If the human spirit alone could have won the fight against Stalin, then Osip Mandelstam would have gone down in history as the man who defeated the maniac.
In The Stalin Epigram, author Robert Littell crafts a fictional account of the man who is credited to be the greatest Russian poet of the 20th century. (Many of his friendships, his arrests, and his work were based on fact.) This is a wonderful mixture of real and fictional characters, and it’s easy to see why Littell was drawn to the subject. Simply put, a brilliant and well-known poet falls victim to Stalin’s wrath for speaking his mind in verses. Mandelstam, rebuking State instruction, refuses to compose a poem that honors Stalin. Instead, he writes 16 lines of what can only be described as the bitter truth. His reason for this creative license was simple, in that Mandelstam believed that he had “an abiding responsibility to be a truth teller in this wasteland of lies.” This boldly flew in the face of the State’s mandate, that “all art, all culture either serves the Revolution and the Party or it doesn’t. Socialist realism proclaims that art in all its forms must be realistic in form and Socialist in content – it recognizes that writers are engineers of the human soul and as such have a moral obligation to inspire the Soviet proletariat to dream Socialist dreams.”
In the early 30’s, Stalin starved millions of his own citizens when he forced collectivization onto peasants across Russia. Anyone who spoke aloud of the atrocities was as good as dead. Truth tellers were denounced, arrested, imprisoned, placed in hard labor camps, or were murdered. The people of Russia lived in a chronic state of fear, so speaking one’s mind was a luxury that no one could afford. Mandelstam knew exactly what he was taking on when he created the epigram, and recited the finished product to just 11 people. Needless to say, the State became aware of the poem, and Mandelstam was immediately arrested. His adoring wife Nadezhda was miraculously spared.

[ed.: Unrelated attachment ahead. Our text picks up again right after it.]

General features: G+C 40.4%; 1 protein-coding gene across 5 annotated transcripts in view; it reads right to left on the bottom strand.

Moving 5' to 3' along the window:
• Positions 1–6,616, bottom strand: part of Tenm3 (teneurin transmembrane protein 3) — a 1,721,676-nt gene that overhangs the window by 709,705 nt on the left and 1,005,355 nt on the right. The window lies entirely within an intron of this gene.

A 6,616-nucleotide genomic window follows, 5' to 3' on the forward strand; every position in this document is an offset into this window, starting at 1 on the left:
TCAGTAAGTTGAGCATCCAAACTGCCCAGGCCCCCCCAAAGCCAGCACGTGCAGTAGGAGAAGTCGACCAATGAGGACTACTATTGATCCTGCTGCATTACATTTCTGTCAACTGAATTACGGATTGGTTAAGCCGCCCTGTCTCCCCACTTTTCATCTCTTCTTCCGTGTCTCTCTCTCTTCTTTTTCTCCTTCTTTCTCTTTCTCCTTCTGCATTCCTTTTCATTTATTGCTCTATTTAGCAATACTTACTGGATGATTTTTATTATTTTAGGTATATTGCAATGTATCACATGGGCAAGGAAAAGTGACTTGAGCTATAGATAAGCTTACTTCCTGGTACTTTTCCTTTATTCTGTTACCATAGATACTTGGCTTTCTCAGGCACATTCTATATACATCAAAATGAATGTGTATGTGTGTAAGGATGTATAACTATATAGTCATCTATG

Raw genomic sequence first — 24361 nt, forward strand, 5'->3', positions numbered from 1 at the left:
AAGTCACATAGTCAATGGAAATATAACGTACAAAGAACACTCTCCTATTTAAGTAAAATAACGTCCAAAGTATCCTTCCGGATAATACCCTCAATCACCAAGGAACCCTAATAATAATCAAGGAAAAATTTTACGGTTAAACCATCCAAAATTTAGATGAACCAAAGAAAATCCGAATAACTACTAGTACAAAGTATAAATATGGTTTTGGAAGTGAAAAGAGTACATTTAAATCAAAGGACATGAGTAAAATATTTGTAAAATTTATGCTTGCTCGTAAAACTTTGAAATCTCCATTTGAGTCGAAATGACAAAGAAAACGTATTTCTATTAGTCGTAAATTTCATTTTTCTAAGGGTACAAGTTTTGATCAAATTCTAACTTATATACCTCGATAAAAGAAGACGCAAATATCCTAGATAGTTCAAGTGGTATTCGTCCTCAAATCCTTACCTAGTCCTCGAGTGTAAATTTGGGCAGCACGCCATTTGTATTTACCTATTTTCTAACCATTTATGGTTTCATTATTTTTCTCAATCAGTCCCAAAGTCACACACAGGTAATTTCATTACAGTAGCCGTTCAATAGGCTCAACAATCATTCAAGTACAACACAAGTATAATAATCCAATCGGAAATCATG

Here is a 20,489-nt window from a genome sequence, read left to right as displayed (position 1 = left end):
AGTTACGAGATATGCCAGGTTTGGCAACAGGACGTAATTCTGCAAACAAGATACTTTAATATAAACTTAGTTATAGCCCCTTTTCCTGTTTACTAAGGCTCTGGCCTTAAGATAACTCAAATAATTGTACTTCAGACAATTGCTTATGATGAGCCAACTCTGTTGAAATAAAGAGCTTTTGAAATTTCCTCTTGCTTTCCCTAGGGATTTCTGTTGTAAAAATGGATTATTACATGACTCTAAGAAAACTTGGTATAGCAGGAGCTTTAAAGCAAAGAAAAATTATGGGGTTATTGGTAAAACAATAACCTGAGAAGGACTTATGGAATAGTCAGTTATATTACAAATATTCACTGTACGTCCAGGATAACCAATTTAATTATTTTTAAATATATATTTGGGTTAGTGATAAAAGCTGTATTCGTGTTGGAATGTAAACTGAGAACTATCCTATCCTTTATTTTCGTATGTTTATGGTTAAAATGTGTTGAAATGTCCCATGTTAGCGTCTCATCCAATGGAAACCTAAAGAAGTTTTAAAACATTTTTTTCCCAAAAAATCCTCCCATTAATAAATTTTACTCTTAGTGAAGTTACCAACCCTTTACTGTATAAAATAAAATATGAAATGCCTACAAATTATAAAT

Following Mandelstam’s first arrest, he was imprisoned, interrogated and tortured, but surprisingly, was spared execution. Rather, he was sent into exile, but with the promise that he would create a more appropriate ode to Stalin. For three years, Osip and Nadezhda lived in harsh conditions in the remote city of Voronezh. Being exiled did not agree with the poet, and at the start, he attempted suicide. His mind began to play tricks, and he “found refuge from terror in madness.” Osip was blessed to have his wife by his side, who worked tirelessly to keep him among the living. Reading about the mental deterioration of such a brilliant artist was miserable and infuriating.
I won’t include any spoilers about the “revised” ode to Stalin, and whether or not it was accepted as true Socialist content. I’ll leave that up to you to find out. 😉 I’ll just say that the story is well written, and is a quick read, as you have to know what happens to each and every character.
If anyone wants to know the length of Stalin’s reach, including an attempt to control ideology and discourse, this is a wonderful book to choose. There’s no question that it’s a heartbreaking story. There will, however, always be a taste of triumph for the reader, because the poem still lives on. 4 stars!